GOP Sen. Ron Johnson on debt deal: ‘Disgusting’

Jeff Poor Media Reporter
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Late Sunday, it looked like a deal had been reached, and many on Capitol Hill were breathing a sigh of relief. But not everyone was exactly jumping for joy.

On Sunday night’s special edition of “On the Record with Greta van Susteren” on the Fox News Channel, Wisconsin Republican Sen. Ron Johnson expressed his frustration over the deal by calling it “disgusting.”

“Even right now we are supposedly talking about a deal that will be $2.4-trillion worth,” Johnson said. “Think about what that is: $2.4-million-million worth. You just have a couple people negotiating this. I mean, it is ridiculous. We’re talking about the federal government’s budget here.”

One of the problems, he said, was that the deal didn’t meet the rating agencies’ requirements for the federal government to hold on to its pristine debt rating.

“Here’s the first problem — the rating agencies, everybody is keying in on that,” Johnson said. “You know, they say we need $4 trillion, you know, to afford it, to avoid a downgrade in our debt. This is only going to be about $2.4 trillion.”

The freshman Wisconsin Republican, who was an accountant before coming to Washington, said there was some fuzzy math in the first few years of the deal.

“Let’s put it a different way then: What is happening right now is we have doubled spending in just the last 10 years,” Johnson said. “Ten years ago we spent $1.8 trillion. This year we will spend $3.6 trillion, and more. What the president’s budget would do after 10 years: Increase that from $3.7 to $5.7 trillion. He would spend $46 trillion. And all we are doing is lowering that by, what, $900 billion?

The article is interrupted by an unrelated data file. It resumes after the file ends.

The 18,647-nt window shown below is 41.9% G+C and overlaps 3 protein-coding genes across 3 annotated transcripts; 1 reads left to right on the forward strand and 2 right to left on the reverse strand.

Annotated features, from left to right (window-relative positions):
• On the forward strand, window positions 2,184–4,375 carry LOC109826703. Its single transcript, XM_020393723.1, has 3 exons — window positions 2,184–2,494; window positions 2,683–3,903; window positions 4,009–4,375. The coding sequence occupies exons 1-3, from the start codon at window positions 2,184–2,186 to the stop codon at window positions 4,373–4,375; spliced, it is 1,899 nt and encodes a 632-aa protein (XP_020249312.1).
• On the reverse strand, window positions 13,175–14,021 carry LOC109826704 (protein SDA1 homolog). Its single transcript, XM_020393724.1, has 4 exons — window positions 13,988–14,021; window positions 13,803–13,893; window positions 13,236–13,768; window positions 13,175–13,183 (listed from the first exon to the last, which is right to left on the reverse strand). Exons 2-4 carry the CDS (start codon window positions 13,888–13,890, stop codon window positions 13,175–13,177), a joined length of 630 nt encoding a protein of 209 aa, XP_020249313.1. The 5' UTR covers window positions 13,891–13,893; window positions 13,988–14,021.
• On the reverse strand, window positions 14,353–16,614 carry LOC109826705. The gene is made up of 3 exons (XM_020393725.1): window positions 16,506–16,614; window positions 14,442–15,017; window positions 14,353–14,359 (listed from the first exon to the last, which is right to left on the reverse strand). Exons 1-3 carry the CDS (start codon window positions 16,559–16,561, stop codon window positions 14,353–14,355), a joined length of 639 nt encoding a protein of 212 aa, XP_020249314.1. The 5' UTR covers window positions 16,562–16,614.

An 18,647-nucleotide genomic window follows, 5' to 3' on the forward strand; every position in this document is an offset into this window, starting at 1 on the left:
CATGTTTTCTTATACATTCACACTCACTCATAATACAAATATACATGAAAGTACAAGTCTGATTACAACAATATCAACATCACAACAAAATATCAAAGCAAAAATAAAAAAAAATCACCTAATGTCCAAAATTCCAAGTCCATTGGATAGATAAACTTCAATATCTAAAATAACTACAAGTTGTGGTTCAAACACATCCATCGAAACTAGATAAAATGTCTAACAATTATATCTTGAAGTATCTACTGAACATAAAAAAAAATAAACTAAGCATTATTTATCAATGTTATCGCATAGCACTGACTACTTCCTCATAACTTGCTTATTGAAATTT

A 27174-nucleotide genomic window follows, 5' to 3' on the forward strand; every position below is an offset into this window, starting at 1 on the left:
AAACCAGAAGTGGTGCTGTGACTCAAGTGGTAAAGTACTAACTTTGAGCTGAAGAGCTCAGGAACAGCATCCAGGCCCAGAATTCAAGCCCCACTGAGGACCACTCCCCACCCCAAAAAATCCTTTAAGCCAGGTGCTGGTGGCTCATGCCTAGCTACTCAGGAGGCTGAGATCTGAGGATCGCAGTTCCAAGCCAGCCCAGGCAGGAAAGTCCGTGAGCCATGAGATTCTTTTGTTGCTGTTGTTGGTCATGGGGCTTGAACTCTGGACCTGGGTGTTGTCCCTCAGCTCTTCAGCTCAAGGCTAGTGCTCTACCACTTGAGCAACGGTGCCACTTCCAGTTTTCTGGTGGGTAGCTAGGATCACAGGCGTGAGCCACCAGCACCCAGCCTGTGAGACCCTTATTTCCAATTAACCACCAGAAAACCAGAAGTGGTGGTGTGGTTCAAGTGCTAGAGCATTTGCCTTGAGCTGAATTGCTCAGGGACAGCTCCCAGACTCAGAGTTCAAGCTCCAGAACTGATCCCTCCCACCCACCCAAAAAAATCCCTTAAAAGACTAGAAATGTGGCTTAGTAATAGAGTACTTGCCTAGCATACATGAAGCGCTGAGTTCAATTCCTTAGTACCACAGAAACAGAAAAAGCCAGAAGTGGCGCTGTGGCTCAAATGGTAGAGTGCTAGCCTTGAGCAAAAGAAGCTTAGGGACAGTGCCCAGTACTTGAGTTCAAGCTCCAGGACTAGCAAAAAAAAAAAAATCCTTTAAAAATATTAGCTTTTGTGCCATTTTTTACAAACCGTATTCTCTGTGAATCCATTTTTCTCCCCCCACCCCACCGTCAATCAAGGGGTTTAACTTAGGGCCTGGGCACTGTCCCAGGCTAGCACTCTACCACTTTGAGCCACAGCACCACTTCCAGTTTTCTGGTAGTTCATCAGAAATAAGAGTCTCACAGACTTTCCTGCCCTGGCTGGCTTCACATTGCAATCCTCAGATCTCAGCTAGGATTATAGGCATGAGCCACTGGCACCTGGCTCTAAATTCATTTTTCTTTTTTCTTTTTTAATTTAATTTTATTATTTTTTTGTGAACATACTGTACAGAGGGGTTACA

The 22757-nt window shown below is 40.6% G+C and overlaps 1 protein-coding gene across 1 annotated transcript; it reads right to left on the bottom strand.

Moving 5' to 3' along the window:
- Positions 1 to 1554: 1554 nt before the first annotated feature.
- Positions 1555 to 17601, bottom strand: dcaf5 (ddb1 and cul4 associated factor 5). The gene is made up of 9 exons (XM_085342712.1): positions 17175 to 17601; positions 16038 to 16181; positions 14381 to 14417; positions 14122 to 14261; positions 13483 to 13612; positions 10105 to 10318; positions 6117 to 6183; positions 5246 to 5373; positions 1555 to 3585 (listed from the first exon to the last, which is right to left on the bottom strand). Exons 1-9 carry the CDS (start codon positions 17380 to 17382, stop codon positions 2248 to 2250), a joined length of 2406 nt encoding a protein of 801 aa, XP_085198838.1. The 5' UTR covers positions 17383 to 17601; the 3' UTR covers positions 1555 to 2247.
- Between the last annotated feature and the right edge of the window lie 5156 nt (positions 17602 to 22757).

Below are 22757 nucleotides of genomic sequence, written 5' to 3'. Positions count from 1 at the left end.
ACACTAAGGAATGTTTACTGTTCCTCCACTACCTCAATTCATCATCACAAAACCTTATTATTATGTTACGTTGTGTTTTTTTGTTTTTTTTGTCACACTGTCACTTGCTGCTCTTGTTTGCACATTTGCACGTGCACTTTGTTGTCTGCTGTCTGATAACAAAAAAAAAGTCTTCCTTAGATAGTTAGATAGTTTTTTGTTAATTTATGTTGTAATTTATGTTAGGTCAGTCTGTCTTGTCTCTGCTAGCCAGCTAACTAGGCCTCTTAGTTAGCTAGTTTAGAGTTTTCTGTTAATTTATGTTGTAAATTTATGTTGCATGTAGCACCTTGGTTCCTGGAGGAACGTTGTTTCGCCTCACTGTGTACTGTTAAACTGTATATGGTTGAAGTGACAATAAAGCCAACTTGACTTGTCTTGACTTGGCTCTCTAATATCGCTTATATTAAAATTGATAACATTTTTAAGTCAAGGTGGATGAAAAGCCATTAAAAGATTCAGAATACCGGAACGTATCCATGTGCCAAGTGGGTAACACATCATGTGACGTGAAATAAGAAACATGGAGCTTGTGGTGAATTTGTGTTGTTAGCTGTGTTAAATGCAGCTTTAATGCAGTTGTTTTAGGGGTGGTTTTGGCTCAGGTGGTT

“We have got to begin controlling spending in Washington. This is business as usual. I mean, this is a spending culture in Washington and it is bankrupting America. I came here to see if I could do something about changing this culture.”

The problem with the deal, he said, was that it was too small on a relative basis.

“This is totally inadequate,” Johnson said. “You know, it’s sad: It may be a step in the right direction but it is not fixing the problem. And you know, again it’s not about the August 2 deadline. It’s about the amount of spending and debt that this country is incurring. It’s really the debt in relationship to the size of our economy. If our economy was $100 trillion large, $14 trillion wouldn’t be a problem. But our economy is only $14.8 trillion. And that is the problem. We have way too much debt for the size of our economy.”